South and Southeast Asia have long and enduring ties dating back to ancient times. An extraordinary movement and exchange of people, commodities, and ideas between these two regions in the modern era was interrupted by the advent of nation states. However, these dynamics have resumed over the last three decades. A larger perspective on the history of economic life in modern South and Southeast Asia can help us better understand the roots of their present economic and political change, as well as the persistence of poverty and inequality in these regions.

A major constraint to writing new histories of economic life about these regions is the fragility, absence, or inaccessibility of archival material. This website presents an inventory of sources on the history of economic life in South and Southeast Asia: sources that are scattered, some of them little used, many of them endangered. It is based on the recent work of scholars within and outside these regions. It makes a start on identifying and categorizing a potentially vast range of material—from government archives at the national, state, and local levels, to private papers, legal sources, and the archives of architecture and photography. The website also includes a set of reflections by researchers about how their inquiries have enabled them to conceive of the history of economic life in South and Southeast Asia. A series of interviews offer a preview of forthcoming projects that work with these archives or are working to increase their availability for scholars across the world.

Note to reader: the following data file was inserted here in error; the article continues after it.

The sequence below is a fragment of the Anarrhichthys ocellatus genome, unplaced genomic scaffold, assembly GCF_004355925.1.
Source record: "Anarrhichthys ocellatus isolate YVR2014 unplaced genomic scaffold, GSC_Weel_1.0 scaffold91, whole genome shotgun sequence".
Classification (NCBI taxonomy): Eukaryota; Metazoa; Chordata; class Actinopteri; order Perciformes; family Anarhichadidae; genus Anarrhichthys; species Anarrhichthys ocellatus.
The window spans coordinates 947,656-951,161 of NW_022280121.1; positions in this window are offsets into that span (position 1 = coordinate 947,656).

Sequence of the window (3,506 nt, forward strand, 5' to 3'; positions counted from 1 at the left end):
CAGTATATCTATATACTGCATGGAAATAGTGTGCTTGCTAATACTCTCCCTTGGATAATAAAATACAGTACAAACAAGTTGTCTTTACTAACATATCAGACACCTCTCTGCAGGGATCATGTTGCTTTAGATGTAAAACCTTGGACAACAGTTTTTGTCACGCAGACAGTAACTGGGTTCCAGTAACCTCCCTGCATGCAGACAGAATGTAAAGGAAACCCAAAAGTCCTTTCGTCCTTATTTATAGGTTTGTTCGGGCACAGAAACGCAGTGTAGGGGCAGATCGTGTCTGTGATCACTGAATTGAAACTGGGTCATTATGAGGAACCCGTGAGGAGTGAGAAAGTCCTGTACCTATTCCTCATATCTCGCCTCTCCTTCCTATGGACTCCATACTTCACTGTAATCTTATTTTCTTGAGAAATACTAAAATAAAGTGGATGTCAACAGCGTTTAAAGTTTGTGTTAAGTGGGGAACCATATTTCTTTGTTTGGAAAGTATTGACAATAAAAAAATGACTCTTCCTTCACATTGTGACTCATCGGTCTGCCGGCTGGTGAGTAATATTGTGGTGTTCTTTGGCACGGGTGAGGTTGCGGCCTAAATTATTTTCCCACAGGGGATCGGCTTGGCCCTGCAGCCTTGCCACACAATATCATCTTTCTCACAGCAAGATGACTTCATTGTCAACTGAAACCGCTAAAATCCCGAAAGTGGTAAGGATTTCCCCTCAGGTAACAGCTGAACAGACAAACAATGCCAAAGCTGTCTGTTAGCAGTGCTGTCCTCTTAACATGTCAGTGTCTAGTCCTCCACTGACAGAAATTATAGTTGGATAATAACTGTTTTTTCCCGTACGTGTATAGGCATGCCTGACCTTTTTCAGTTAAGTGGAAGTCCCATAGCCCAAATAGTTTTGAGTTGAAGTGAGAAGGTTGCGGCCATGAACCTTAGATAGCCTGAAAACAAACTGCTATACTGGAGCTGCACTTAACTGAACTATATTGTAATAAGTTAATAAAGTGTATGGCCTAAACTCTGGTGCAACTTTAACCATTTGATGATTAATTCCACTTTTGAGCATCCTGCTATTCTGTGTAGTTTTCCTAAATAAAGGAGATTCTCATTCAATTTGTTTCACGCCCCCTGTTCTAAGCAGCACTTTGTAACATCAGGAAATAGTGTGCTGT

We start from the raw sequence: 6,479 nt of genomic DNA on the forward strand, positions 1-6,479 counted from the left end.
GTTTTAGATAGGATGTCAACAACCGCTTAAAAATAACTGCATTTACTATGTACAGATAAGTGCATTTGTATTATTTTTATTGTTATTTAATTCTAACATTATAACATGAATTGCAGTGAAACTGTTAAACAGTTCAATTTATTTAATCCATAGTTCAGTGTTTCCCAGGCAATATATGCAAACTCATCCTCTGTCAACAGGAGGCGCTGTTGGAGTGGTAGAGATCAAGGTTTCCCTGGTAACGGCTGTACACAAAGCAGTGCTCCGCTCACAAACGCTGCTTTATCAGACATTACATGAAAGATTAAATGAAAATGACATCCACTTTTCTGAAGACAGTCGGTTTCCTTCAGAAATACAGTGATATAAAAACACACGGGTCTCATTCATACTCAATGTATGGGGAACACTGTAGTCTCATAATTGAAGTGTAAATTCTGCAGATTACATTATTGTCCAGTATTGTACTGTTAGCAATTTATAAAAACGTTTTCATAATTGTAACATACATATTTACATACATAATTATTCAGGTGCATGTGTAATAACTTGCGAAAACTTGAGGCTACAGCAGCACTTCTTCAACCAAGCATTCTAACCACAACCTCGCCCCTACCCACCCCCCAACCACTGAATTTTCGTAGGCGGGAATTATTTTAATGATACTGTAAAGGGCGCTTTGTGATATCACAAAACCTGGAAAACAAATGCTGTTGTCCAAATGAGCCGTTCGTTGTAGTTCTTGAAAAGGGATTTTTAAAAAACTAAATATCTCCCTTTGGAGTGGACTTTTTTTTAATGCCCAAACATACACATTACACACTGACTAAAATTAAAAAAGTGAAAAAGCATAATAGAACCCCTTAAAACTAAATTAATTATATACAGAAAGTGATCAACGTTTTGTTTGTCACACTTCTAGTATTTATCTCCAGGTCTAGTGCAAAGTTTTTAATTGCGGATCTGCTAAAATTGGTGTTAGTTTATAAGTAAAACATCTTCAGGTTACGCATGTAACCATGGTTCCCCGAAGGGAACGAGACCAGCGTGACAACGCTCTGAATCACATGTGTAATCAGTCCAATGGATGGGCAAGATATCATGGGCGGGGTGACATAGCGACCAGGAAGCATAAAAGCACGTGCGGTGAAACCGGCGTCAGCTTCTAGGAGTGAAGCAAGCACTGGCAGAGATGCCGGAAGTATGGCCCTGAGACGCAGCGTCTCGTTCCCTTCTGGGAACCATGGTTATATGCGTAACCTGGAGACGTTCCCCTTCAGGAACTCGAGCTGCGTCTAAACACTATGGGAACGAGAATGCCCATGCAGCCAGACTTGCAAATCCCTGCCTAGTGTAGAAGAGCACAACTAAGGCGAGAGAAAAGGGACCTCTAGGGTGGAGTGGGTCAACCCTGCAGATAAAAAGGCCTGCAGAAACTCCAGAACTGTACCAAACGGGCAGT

This project is based at the Cambridge Centre for History and Economics, and has been made possible by generous support from INET.